Tax planning is a process of minimizing the taxes you pay by taking advantage of tax laws. Tax planning is important because it can help you get more money in your pocket and reduce the amount you’ll have to pay later on.
The best time to plan your finances is before the year begins. Here are some things to know about tax planning:
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Taxes are important
Taxes are an important part of our economy. They help keep our roads paved, schools running and police officers patrolling our streets. You might not like paying them, but you should at least understand how they work. Taxes also provide funding for valuable programs like Social Security and Medicare, which help retired people live comfortably and receive health care benefits when they need them most.
Most taxes are unavoidable
You may be able to avoid some forms of taxation, such as sales tax or property tax, but there’s no way around paying federal income tax or state income tax. If you earn an income from working, then you must pay taxes on that income — even if it’s only $600 a month! That’s because income over $9,000 per year is taxed at a rate of 10%. The more money you earn, the higher percentage goes to taxes (20% for incomes above $400,000).
You should set up a separate bank account for savings so that all your savings go into this account only. This way, when it comes time to file income tax returns, it becomes easy for you to segregate your earnings from other sources of income such as interest earned from fixed deposits, etc., Making sure that all your savings go into this one account will also help when it comes time to declare taxes on them too!
A good tax plan considers both immediate and long-term goals. A basic tax plan should include:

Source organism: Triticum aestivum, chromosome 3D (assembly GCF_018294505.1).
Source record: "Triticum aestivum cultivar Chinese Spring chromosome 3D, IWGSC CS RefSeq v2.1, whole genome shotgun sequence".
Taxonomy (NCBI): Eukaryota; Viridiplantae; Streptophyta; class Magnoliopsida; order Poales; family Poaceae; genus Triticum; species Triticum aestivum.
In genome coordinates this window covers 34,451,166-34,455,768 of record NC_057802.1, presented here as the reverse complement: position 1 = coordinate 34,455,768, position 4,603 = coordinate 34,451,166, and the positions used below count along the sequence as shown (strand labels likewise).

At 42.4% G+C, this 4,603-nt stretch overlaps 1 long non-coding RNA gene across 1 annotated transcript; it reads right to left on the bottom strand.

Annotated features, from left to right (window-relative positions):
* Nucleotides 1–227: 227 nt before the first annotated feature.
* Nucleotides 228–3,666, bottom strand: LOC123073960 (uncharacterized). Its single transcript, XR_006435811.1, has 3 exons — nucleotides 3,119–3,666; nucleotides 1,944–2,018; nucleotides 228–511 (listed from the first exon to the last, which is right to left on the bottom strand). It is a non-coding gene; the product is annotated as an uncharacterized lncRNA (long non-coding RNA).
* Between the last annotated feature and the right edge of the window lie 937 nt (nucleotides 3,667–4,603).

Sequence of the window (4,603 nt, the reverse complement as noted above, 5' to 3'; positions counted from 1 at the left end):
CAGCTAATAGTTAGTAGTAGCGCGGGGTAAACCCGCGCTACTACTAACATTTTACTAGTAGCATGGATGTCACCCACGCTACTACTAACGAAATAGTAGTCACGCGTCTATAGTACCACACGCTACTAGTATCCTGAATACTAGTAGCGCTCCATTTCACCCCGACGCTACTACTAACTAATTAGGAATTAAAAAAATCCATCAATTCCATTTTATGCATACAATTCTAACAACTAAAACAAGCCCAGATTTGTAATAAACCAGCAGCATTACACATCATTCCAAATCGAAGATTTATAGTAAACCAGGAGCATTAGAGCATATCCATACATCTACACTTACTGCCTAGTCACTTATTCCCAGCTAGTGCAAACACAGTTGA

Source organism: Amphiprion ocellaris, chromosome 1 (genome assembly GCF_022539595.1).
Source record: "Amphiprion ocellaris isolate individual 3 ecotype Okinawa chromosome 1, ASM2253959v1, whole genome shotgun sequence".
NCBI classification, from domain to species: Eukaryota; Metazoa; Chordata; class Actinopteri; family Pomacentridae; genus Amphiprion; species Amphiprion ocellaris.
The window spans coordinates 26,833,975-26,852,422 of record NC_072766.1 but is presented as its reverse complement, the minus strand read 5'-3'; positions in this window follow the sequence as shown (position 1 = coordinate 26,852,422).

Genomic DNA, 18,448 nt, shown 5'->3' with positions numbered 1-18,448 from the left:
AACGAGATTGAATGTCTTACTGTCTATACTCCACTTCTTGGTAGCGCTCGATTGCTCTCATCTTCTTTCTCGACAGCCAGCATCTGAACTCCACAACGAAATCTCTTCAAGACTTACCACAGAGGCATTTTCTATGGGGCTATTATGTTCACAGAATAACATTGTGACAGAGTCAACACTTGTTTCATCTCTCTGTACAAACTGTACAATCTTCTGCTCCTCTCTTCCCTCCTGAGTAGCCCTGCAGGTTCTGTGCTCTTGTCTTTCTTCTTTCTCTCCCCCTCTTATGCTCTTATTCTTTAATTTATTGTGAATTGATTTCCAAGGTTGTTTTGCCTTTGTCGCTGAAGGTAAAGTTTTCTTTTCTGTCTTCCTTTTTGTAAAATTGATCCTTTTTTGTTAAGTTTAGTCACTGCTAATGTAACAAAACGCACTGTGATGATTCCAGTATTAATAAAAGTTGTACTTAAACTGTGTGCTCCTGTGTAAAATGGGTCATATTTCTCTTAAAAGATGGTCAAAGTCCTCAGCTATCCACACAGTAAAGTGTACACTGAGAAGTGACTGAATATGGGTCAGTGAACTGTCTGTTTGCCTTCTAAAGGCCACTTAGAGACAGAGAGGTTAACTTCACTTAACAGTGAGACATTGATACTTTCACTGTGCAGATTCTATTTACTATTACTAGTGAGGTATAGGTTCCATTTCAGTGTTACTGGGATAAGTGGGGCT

Deductions and credits: These are amounts that lower your taxable income. Examples include mortgage interest payments, charitable donations and medical expenses (for those who itemize their deductions).
Retirement savings contributions: Retirement savings programs like IRAs, 401(k)s, 403(b)s and 457 plans offer tax benefits for contributions made by individuals.
Investment diversification: Diversification minimizes risk by spreading investments across different types of assets (stocks, bonds, mutual funds), companies (domestic vs international), industries (technology vs utilities) and sectors (growth vs value).
You can reduce your taxes by making contributions to qualified retirement plans such as an IRA or 401(k). You don’t receive any immediate tax deduction for making these contributions, but they allow you to defer paying taxes until retirement when you’ll likely have a lower overall tax rate than today.
Planning starts early. While some people wait until the last minute before filing their returns, there are certain things you can do throughout the year to make sure you’re in compliance with tax law and paying as little as possible in taxes. You should also make sure all of your documentation is in order so that it doesn’t become an issue when filing time comes around each year. To know more about tax planning you can contact any Local Accountants.